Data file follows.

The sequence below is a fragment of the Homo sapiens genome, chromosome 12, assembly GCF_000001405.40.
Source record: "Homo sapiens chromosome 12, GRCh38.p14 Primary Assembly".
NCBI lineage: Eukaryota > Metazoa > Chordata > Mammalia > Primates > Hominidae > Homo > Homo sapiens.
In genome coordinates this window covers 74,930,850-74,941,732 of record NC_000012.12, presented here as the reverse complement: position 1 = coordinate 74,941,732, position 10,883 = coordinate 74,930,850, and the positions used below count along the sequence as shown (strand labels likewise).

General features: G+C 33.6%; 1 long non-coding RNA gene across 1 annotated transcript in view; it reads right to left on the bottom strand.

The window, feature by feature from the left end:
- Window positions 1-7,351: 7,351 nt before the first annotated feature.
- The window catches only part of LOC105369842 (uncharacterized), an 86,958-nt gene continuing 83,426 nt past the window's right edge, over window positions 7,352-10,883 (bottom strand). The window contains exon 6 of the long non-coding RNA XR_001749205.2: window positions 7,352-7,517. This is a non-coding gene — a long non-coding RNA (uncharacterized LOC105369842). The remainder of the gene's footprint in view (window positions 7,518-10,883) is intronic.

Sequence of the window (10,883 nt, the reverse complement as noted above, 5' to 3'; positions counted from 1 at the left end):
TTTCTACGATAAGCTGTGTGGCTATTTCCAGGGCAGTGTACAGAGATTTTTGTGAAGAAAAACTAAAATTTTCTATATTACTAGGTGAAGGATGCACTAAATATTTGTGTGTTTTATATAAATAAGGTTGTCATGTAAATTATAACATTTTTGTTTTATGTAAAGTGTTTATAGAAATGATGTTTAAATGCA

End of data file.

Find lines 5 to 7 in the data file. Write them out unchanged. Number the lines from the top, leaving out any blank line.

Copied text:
General features: G+C 33.6%; 1 long non-coding RNA gene across 1 annotated transcript in view; it reads right to left on the bottom strand.

The window, feature by feature from the left end:
- Window positions 1-7,351: 7,351 nt before the first annotated feature.